Turkish President Recep Tayyip Erdogan reacts ahead of a meeting with the EU in Belgium on March 9, 2020. (Reuters)

Erdogan gains at home from Turkey involvement in Libya: Experts

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President Recep Tayyip Erdogan has dragged Turkey into Libya partly to secure his own domestic support by appealing to the public’s “nationalistic” sentiment, experts say.

Erdogan has framed Ankara sending soldiers and drones to war-torn Libya as helping a “neighboring country,” which shares “maritime borderlines in the Mediterranean Sea.” Turkey and Libya share no land borders.

Erdogan’s involvement in Libya is not motivated by neighborly goodwill, according to expert Henri Barkey, but instead a desire to expand Ankara’s influence in the region.

“It is really for nationalist reasons,” said Barkey, a professor of international relations at Lehigh University and expert at the Council on Foreign Relations, in an interview with Al Arabiya English.

Turkey became directly involved in Libya in January when its parliament approved Erdogan’s proposal to deploy troops to Tripoli, to help the Government of National Accord (GNA) compete for power of the country against the Libyan National Army (LNA).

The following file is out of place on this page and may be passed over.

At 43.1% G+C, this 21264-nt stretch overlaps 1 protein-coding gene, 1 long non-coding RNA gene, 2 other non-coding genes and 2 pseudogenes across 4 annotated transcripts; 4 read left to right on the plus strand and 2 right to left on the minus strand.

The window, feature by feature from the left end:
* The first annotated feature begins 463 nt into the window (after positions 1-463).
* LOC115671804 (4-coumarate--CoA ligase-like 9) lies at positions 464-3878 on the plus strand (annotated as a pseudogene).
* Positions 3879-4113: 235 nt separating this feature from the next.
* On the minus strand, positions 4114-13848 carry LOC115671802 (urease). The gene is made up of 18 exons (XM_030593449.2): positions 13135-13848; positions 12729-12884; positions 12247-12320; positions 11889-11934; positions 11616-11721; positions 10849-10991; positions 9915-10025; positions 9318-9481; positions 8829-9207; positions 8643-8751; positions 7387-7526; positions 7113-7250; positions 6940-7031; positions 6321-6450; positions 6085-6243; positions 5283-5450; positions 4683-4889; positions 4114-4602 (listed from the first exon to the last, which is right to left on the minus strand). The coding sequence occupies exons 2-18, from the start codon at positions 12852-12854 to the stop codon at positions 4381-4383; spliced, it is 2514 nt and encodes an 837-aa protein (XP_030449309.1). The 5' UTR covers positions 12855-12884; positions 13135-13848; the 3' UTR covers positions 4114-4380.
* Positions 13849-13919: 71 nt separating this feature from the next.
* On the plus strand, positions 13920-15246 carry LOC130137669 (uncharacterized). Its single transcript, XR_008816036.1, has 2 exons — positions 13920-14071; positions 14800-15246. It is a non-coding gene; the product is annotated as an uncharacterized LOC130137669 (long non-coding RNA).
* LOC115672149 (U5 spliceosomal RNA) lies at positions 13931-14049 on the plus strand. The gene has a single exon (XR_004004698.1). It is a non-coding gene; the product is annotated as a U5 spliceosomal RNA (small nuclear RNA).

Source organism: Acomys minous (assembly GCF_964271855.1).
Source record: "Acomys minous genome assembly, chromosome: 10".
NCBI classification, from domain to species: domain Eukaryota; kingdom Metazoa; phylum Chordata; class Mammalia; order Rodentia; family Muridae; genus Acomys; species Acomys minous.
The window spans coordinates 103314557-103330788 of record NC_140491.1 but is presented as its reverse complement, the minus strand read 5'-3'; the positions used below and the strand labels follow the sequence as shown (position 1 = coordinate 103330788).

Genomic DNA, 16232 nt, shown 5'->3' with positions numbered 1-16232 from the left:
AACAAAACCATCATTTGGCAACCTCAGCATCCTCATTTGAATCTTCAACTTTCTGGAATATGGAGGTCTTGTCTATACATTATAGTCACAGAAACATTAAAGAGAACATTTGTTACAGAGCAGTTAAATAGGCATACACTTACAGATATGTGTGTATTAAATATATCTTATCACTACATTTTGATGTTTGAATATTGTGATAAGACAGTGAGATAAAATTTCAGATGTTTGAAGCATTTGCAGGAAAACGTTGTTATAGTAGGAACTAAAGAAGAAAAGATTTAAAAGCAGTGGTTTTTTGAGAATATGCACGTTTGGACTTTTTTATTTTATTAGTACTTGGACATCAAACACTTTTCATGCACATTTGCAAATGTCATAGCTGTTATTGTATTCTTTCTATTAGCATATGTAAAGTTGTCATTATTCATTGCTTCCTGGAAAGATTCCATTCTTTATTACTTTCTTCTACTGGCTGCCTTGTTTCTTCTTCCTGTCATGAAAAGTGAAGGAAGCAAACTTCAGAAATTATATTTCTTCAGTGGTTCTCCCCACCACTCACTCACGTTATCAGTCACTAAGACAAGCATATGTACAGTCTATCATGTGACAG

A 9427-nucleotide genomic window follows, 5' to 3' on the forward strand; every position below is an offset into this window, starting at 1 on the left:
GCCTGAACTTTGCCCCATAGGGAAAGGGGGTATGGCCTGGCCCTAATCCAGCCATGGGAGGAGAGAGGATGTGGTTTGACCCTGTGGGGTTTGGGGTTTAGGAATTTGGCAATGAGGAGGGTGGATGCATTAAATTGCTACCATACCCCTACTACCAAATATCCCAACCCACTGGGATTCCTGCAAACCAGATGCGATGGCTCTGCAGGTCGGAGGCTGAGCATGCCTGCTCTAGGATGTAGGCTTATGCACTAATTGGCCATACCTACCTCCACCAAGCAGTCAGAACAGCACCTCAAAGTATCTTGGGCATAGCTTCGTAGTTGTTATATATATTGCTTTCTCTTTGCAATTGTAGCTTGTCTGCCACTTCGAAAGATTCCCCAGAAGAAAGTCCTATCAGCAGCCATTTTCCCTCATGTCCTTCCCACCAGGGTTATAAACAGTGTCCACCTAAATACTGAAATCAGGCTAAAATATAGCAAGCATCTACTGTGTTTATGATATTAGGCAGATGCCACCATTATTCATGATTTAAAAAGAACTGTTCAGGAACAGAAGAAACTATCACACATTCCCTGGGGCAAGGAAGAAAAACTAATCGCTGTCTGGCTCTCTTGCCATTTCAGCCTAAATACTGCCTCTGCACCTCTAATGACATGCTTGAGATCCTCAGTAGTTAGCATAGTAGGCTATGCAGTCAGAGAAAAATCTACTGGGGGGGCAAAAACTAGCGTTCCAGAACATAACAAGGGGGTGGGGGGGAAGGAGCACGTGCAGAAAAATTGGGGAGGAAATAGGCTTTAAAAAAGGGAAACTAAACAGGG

Turkish President Recep Tayyip Erdogan (R) and GNA leader Fayez al-Sarraj (L) arrive for a joint press conference in Ankara on June 4, 2020. (AFP)

The deployment came after Turkey signed an agreement with the GNA regarding maritime boundaries in the gas-rich eastern Mediterranean Sea, which awarded Ankara 200 miles of the sea for gas exploration.

In addition to expanding its presence at sea, Ankara “makes no secret” of wanting to establish its land presence with military bases in Libya, according to Barkey.

Erdogan sells Libyan engagement to the public

Erdogan’s “adventure together with mercenary extremists in Libya has played a crucial role in his domestic political ambitions,” said exiled Turkish journalist Bulent Kenes, former editor-in-chief of Turkey’s top English language news agency Today’s Zaman.